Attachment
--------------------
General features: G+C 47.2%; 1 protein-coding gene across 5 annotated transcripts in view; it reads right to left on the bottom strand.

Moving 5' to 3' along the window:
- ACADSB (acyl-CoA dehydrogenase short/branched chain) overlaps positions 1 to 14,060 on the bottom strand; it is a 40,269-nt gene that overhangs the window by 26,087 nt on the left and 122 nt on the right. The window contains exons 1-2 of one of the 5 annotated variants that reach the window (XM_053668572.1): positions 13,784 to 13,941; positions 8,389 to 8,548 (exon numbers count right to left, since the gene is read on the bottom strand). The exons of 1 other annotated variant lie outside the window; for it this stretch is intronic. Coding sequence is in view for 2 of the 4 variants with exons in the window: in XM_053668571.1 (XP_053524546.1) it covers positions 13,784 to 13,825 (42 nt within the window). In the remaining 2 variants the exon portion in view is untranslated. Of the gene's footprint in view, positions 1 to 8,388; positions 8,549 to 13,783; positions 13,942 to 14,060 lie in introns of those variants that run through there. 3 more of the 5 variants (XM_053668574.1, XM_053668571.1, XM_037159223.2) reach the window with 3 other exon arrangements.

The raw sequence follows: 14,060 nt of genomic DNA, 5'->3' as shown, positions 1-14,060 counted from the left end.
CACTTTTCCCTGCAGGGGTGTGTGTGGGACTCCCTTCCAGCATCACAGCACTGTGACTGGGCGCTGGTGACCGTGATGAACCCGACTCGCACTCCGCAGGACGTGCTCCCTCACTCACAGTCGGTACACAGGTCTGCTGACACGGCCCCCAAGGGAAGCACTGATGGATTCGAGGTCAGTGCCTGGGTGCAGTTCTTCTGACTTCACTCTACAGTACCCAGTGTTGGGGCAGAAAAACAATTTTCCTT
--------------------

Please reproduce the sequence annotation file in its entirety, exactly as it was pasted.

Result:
General features: G+C 47.2%; 1 protein-coding gene across 5 annotated transcripts in view; it reads right to left on the bottom strand.

Moving 5' to 3' along the window:
- ACADSB (acyl-CoA dehydrogenase short/branched chain) overlaps positions 1 to 14,060 on the bottom strand; it is a 40,269-nt gene that overhangs the window by 26,087 nt on the left and 122 nt on the right. The window contains exons 1-2 of one of the 5 annotated variants that reach the window (XM_053668572.1): positions 13,784 to 13,941; positions 8,389 to 8,548 (exon numbers count right to left, since the gene is read on the bottom strand). The exons of 1 other annotated variant lie outside the window; for it this stretch is intronic. Coding sequence is in view for 2 of the 4 variants with exons in the window: in XM_053668571.1 (XP_053524546.1) it covers positions 13,784 to 13,825 (42 nt within the window). In the remaining 2 variants the exon portion in view is untranslated. Of the gene's footprint in view, positions 1 to 8,388; positions 8,549 to 13,783; positions 13,942 to 14,060 lie in introns of those variants that run through there. 3 more of the 5 variants (XM_053668574.1, XM_053668571.1, XM_037159223.2) reach the window with 3 other exon arrangements.

The raw sequence follows: 14,060 nt of genomic DNA, 5'->3' as shown, positions 1-14,060 counted from the left end.
CACTTTTCCCTGCAGGGGTGTGTGTGGGACTCCCTTCCAGCATCACAGCACTGTGACTGGGCGCTGGTGACCGTGATGAACCCGACTCGCACTCCGCAGGACGTGCTCCCTCACTCACAGTCGGTACACAGGTCTGCTGACACGGCCCCCAAGGGAAGCACTGATGGATTCGAGGTCAGTGCCTGGGTGCAGTTCTTCTGACTTCACTCTACAGTACCCAGTGTTGGGGCAGAAAAACAATTTTCCTT